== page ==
This highly-anticipated study on the effect of natural daylight treatments on whole bacterial communities in household dust from the University of Oregon’s Biology and the Built Environment Center is now available!
Daylight exposure modulates bacterial communities associated with household dust
Ashkaan K. Fahimipour , Erica M. Hartmann, Andrew Siemens, Jeff Kline, David A. Levin, Hannah Wilson, Clarisse M. Betancourt-Román, GZ Brown, Mark Fretz, Dale Northcutt,
Kyla N. Siemens, Curtis Huttenhower, Jessica L. Green and Kevin Van Den Wymelenberg. Microbiome (2018) 6:175: https://doi.org/10.1186/s40168-018-0559-4
Background: Microbial communities associated with indoor dust abound in the built environment. The
transmission of sunlight through windows is a key building design consideration, but the effects of light exposure on
dust communities remain unclear. We report results of an experiment and computational models designed to assess
the effects of light exposure and wavelengths on the structure of the dust microbiome. Specifically, we placed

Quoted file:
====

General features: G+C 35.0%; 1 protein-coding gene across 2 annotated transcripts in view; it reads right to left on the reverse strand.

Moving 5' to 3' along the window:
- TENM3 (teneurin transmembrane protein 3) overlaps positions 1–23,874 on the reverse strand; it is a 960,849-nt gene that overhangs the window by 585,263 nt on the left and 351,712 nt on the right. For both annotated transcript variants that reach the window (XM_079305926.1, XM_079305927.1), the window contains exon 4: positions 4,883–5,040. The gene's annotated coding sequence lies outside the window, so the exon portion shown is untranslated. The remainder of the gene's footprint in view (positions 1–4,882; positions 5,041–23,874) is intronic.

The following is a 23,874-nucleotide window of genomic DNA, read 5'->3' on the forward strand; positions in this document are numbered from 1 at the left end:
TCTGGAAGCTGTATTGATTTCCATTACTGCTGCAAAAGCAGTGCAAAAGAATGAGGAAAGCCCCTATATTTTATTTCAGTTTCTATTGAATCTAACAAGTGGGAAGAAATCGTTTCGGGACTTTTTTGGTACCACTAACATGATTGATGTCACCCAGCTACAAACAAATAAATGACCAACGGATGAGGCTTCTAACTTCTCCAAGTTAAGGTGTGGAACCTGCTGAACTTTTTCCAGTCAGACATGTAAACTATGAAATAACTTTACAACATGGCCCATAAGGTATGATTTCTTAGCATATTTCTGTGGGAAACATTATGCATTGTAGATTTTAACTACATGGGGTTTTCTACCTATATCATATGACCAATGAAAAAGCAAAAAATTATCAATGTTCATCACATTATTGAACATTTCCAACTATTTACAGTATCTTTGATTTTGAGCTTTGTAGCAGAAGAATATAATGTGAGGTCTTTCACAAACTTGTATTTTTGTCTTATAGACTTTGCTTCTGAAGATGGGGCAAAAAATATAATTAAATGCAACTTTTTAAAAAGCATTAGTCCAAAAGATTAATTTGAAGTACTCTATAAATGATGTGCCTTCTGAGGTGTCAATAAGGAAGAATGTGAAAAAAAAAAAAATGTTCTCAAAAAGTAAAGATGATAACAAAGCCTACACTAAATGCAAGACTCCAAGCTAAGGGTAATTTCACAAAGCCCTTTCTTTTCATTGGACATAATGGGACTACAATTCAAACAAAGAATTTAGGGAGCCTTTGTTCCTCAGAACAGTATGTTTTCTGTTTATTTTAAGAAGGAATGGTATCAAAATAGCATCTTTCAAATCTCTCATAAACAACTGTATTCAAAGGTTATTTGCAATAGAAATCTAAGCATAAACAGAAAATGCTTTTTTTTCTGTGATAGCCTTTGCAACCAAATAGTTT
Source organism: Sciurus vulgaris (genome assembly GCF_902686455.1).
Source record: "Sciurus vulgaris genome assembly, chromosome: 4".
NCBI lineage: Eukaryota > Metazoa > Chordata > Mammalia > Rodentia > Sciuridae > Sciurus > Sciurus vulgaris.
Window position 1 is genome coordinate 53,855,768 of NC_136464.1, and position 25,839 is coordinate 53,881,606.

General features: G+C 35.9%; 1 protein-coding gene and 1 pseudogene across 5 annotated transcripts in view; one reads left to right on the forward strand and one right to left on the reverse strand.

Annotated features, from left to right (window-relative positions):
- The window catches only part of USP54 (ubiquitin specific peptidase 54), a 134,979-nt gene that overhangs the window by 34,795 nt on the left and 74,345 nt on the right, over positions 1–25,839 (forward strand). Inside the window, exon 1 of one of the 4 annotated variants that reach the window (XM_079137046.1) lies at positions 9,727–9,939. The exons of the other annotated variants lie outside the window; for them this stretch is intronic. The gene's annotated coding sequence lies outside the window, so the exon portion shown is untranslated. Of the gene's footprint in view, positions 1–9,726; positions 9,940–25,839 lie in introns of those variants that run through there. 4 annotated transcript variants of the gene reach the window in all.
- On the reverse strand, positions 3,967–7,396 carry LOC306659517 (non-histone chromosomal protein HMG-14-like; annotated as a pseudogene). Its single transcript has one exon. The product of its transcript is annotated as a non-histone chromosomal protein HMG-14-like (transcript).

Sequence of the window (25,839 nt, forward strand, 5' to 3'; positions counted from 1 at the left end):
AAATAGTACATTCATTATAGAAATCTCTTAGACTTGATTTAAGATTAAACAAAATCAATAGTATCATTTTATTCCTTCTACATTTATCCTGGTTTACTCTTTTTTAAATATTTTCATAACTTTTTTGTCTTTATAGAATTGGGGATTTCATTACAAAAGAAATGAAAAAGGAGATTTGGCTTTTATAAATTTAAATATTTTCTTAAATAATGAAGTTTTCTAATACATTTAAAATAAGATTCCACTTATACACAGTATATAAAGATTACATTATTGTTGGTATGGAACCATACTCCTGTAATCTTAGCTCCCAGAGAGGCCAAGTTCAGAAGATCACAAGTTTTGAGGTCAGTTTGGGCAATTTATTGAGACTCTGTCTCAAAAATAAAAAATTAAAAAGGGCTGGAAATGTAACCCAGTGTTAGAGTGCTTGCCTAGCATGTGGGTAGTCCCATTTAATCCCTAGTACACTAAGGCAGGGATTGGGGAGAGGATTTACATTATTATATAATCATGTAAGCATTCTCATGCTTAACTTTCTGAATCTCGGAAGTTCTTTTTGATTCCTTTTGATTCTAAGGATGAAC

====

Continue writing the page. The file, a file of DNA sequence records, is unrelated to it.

household dust in replicate model “rooms” with windows that transmitted visible, ultraviolet, or no light and
measured taxonomic compositions, absolute abundances, and viabilities of the resulting bacterial communities.
Results: Light exposure per se led to lower abundances of viable bacteria and communities that were
compositionally distinct from dark rooms, suggesting preferential inactivation of some microbes over others under
daylighting conditions. Differences between communities experiencing visible and ultraviolet light wavelengths were
relatively minor, manifesting primarily in abundances of dead human-derived taxa. Daylighting was associated with
the loss of a few numerically dominant groups of related microorganisms and apparent increases in the abundances
of some rare groups, suggesting that a small number of microorganisms may have exhibited modest population
growth under lighting conditions. Although biological processes like population growth on dust could have
generated these patterns, we also present an alternate statistical explanation using sampling models from ecology;
simulations indicate that artefactual, apparent increases in the abundances of very rare taxa may be a null expectation
following the selective inactivation of dominant microorganisms in a community.
Conclusions: Our experimental and simulation-based results indicate that dust contains living bacterial taxa that can
be inactivated following changes in local abiotic conditions and suggest that the bactericidal potential of ordinary
window-filtered sunlight may be similar to ultraviolet wavelengths across dosages that are relevant to real buildings.
Keywords: Dust, Daylight, Microbiome, Built environment